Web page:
ByInternational Business Times | May 18, 2015
Texas took a very small step toward legalizing medical marijuana that some advocates say could do more harm than good. The state’s Republican-controlled legislature voted Monday to approve Senate Bill 339, a measure that would allow doctors to prescribe cannabidiol, a marijuana-derived product with very little tetrahydrocannabinol, or THC, in it, to patients suffering from extreme, chronic seizures.
SB 339 has now passed both chambers of the Texas legislature, which means the bill will soon head to Texas Governor Greg Abbott’s desk. But despite the fact that this was the first time a medical marijuana bill has made it this far through Texas’ legislature, marijuana advocates’ support for the bill’s passage was tepid. “On a certain level, the legislature should be commended for acknowledging the medical value of marijuana,” Heather Fazio, the Texas political director for the Marijuana Policy Project, said. “It is an historic vote in that sense.”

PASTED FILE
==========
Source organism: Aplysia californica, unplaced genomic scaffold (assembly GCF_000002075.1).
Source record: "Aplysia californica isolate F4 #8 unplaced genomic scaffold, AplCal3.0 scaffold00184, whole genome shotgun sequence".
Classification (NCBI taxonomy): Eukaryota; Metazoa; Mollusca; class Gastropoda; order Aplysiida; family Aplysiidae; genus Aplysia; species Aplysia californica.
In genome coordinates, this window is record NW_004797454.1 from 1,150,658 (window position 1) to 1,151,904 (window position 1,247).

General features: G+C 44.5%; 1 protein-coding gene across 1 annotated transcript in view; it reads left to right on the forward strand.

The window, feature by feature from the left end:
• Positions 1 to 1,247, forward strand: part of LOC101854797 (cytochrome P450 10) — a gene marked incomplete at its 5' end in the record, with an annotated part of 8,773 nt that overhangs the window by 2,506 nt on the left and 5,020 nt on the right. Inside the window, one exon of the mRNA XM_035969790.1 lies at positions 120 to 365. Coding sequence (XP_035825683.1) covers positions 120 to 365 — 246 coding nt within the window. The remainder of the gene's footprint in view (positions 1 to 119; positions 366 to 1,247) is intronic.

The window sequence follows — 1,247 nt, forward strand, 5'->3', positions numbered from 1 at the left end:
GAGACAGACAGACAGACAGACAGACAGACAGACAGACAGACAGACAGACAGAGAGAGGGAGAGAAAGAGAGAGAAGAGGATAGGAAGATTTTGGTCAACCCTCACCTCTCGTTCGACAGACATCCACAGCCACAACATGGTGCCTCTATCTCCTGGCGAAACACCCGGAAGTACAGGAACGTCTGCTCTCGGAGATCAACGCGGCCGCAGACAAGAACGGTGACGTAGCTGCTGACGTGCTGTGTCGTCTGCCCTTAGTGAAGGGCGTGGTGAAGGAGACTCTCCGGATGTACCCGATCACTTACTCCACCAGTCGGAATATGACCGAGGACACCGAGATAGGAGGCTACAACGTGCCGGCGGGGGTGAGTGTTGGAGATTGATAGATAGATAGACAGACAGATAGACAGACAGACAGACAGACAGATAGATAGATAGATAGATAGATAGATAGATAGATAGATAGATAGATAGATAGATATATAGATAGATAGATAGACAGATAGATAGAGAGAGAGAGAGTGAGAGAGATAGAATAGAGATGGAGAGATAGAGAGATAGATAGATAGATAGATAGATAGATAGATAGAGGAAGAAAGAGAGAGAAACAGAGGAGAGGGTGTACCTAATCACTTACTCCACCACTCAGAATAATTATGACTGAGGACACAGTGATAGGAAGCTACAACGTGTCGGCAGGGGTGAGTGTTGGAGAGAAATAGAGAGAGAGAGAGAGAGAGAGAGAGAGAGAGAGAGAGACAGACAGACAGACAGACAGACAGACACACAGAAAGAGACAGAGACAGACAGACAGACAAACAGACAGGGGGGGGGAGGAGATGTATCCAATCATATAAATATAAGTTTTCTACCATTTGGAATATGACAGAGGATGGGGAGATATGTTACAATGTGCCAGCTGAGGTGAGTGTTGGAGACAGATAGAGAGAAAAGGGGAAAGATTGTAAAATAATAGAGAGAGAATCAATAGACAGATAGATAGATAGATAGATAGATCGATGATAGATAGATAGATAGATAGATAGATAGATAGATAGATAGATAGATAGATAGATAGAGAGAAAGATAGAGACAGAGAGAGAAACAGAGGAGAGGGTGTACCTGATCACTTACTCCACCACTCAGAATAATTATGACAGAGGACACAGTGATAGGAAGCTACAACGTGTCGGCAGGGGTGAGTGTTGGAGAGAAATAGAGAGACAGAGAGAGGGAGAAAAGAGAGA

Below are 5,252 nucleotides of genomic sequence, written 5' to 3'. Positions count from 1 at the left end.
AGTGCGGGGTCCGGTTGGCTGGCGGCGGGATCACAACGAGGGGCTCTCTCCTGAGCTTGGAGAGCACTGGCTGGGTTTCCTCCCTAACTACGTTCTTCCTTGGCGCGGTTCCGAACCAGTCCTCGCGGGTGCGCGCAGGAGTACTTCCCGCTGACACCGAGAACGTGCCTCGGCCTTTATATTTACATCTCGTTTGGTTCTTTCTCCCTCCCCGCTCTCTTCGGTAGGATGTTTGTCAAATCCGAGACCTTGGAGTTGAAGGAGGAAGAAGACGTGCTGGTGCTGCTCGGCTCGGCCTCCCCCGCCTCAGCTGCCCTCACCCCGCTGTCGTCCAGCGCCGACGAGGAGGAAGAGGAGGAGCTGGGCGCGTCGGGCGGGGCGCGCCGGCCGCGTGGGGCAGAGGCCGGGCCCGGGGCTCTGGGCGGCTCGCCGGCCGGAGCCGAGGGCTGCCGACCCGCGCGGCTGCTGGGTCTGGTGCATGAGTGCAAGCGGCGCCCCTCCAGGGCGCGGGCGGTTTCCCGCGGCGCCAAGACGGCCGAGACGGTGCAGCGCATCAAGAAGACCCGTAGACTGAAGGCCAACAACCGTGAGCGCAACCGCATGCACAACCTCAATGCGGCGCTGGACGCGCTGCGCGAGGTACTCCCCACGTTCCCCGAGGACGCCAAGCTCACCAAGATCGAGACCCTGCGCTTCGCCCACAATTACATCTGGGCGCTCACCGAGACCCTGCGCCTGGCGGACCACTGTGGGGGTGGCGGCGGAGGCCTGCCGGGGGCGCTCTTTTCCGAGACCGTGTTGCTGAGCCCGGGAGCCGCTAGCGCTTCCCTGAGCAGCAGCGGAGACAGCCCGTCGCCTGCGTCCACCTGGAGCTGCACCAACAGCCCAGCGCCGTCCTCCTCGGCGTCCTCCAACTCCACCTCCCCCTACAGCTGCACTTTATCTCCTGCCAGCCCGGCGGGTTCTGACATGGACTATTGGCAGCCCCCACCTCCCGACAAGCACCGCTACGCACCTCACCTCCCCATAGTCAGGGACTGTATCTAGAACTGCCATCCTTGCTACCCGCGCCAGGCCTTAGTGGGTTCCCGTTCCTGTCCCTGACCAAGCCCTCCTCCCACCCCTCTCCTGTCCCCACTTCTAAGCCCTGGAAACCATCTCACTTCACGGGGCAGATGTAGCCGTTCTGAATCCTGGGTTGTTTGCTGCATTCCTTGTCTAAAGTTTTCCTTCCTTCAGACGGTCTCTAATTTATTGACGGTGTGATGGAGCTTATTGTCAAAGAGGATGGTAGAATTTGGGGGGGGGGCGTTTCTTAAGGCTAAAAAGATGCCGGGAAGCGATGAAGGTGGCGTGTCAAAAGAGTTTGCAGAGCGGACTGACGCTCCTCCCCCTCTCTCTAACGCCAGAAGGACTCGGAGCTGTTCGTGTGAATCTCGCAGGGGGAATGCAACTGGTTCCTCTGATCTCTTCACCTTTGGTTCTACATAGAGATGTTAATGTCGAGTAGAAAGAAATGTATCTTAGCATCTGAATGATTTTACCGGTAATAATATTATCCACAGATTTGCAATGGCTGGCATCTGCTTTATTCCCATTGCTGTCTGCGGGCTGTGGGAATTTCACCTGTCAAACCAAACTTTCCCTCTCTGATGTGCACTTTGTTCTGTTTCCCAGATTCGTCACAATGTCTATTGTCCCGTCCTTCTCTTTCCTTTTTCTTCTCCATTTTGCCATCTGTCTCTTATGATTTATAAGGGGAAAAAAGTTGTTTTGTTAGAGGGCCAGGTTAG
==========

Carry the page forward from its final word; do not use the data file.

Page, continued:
Yet Fazio also pointed out that the bill’s passage would do little for the people it ostensibly serves. “Not a single patient will be helped by this legislation,” Fazio said.